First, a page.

Claus Lauter: Very , important point that you mentioned there. Of course subscription only works with being a loyal, having a loyal customer there. And tell me a little bit about, you have advanced bundles, sequential subscription, giftable subscriptions, all things that I haven't seen before.
Maybe you wanna dive a little bit deeper into these features and tell me what these are about.
Gaby Tegen: Absolutely. So what I found was that subscriptions were a one size fits all model. Maybe it's because brands didn't have the capacity to really assess different types of models, or because they didn't have the time to look at and educate themselves on the types of subscriptions may or may not make sense for their brands.
But something that we believe is true is when a brand comes to us asking for subscriptions, we don't just. Say yes and turn them on. We actually go deep into their business to really understand what they would benefit from. Sometimes it's not even subscriptions at all, and we'll tell them that, but when it is subscriptions, Ben is the question of are you a good model for a basic subscription offering that is a monthly cadence, 10% off?
Or does your brand actually need something a little bit more custom? And that custom area was, to me, a big opportunity because what you saw a couple years back even were large brands being able to have super custom experiences. Think Blue Apron, think stitch Fix, think Bespoke Post. But smaller brands didn't have that accessible to them.
And. It's really difficult to scale your business when you don't have a fundamental aspect of your business available to you. So we want it to build easy to implement and easy to maintain, but custom subscription offerings, and that's where the Build a Box comes into play. That's where terminal or finance subscriptions come into play that are giftable and end after six months.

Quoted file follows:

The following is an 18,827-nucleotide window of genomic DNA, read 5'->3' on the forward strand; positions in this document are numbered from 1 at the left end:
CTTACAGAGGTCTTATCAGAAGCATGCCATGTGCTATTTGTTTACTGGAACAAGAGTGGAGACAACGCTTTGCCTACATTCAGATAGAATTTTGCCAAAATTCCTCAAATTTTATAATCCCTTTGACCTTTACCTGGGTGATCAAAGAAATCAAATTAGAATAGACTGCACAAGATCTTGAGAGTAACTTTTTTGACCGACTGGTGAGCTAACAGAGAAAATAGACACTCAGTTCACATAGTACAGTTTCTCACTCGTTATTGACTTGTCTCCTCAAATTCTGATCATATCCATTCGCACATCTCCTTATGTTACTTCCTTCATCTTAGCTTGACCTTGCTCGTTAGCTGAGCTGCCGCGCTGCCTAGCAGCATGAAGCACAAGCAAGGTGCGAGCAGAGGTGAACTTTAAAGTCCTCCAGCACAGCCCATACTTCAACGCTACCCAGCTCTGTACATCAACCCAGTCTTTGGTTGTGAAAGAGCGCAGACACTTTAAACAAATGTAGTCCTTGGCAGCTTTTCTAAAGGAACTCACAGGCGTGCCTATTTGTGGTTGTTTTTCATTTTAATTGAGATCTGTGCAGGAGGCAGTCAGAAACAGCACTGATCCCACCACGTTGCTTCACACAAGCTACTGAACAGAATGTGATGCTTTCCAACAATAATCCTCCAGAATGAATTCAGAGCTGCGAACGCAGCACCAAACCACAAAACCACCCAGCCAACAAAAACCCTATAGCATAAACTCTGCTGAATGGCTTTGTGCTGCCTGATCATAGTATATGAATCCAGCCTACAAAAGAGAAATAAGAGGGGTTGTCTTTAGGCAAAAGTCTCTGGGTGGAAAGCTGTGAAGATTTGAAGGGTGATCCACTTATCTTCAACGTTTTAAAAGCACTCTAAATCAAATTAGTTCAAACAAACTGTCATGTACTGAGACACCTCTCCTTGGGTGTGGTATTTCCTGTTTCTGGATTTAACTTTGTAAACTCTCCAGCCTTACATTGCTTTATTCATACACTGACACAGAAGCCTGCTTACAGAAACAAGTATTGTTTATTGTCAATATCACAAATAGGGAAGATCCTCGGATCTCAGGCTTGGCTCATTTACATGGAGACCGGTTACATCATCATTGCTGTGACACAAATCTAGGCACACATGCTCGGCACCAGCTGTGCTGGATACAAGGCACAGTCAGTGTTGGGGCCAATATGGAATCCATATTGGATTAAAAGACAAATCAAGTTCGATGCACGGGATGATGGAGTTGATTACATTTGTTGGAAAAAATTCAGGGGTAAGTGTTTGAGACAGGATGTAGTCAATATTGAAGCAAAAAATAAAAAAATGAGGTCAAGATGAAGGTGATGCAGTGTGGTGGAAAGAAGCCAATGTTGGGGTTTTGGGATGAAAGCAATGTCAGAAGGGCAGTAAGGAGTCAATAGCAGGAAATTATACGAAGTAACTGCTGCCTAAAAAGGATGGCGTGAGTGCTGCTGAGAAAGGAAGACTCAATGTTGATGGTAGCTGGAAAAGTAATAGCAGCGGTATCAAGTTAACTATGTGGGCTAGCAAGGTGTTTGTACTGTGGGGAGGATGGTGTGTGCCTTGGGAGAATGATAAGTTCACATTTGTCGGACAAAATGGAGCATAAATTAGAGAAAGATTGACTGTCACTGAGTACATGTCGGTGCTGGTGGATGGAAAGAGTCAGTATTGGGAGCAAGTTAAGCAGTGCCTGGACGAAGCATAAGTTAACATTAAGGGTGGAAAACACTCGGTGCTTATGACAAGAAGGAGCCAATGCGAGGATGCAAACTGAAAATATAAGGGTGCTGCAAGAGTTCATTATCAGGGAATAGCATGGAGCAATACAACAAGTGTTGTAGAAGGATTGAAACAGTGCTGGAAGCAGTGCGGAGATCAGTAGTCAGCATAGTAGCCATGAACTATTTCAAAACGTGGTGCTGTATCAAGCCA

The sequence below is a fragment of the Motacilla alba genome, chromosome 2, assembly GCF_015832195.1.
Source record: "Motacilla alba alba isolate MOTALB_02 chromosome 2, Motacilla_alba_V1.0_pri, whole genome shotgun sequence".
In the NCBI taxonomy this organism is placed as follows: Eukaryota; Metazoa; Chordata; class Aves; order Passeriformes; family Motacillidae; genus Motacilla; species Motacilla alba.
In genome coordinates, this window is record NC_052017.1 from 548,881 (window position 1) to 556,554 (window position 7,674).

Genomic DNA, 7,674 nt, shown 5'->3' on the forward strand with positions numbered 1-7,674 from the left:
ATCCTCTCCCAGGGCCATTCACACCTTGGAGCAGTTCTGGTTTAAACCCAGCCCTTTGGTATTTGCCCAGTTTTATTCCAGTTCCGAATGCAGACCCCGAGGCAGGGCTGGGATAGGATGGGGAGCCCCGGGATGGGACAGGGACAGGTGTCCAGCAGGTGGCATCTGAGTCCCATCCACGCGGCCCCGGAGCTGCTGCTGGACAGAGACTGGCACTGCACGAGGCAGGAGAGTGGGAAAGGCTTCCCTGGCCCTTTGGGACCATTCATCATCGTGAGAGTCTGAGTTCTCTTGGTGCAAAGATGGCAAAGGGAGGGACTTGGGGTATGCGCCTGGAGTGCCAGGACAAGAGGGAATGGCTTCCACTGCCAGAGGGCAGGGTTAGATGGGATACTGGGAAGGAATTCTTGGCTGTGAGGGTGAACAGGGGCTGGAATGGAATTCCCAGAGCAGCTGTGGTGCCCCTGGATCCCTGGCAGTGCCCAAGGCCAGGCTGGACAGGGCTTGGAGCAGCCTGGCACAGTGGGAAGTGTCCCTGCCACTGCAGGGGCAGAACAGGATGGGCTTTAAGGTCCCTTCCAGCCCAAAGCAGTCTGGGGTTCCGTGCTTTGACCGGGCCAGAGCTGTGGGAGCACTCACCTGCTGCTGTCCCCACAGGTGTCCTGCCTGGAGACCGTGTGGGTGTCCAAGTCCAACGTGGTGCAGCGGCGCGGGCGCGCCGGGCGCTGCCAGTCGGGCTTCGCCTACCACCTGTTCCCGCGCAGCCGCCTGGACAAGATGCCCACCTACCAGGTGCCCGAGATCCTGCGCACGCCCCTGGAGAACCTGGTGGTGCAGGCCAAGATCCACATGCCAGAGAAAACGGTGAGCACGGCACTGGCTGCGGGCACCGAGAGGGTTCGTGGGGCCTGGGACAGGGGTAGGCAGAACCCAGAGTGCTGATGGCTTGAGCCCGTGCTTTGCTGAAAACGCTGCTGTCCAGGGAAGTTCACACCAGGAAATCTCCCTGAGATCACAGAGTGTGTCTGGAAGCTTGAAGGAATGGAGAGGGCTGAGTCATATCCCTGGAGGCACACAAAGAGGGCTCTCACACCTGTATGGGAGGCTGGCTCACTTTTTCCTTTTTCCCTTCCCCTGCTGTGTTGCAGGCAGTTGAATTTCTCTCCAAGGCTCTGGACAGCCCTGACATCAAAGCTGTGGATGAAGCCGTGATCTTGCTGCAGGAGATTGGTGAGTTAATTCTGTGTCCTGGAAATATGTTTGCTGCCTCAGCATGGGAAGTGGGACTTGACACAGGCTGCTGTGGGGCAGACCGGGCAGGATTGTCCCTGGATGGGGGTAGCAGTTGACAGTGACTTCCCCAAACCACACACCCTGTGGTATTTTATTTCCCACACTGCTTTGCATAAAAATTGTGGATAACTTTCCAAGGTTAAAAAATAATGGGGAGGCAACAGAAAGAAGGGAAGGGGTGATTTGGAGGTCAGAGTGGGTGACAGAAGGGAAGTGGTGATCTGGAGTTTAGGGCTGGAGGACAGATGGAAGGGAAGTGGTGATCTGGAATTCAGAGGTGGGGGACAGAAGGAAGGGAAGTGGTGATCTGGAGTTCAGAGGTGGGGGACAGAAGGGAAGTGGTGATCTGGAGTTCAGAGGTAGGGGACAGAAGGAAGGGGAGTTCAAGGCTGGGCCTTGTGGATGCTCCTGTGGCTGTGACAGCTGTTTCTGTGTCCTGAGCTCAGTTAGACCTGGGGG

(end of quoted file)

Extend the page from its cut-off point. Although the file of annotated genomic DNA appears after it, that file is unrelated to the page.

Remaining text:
That's where Sequential comes into play, which. Is where each month is a different product, , in an automated way. So I think that's essential. I'm still surprised that there are not more offerings like ours in the marketplace. Honestly,
Claus Lauter: with subscriptions of memberships, the churn rate is the biggest risk for merchant.
So you need to be really on top of your game to keep the people on board. Gimme some ideas, what you see with your clients, with their merchants, what they do to keep their customers engaged and stay within the subscription and membership.
Gaby Tegen: Great question. This is one of the most important topics that teams should be having right now, internally.
There are some really easy, I say easy. Obviously nothing is easy in business, but light lifts that people can take on that really have a big impact on not just retention, but really creating that bond with your most loyal customer, as you pointed out. That can be collecting birthdays and on every birthday you receive either a gift card for $5 off a purchase or a 10% off code or a free product.
For them to try that means rewarding them. Maybe it's their one year anniversary of being a subscriber. That means, Sending out an email from the founder of the brand. And obviously now technology, all of those things can be automated. But a personal note from the founder, really improves connectivity to the end consumer, of these brands.
Having contests on social media, anything that you can do to motivate and instill a pattern of. Connecting and discussing back and forth, whether it's feedback, reviews, something that they can win, promos, any kind of touchpoint that they respond to is a really great way. A low cost lift for brands to help with retention.
Claus Lauter: Okay. I like the idea was rewarding your customers as you gave example after year of being a subscriber. Now, Most companies already have, or thinking about having a wider tech stack, so that might be email marketing software like CLA and whatsoever. How does that fit into the whole landscape with what you do with smarter?
Great question. So
Gaby Tegen: we. Pretty much from day one decided to build, an app that was native to Shopify. We're the only completely native to Shopify subscription app, and one of the advantages of that is that we're able to integrate with so many wonderful tech partners with a much lighter lift, which is why we have so many wonderful integrations and are able to help brands with using multiple different solutions in their tech stack for their Shopify store.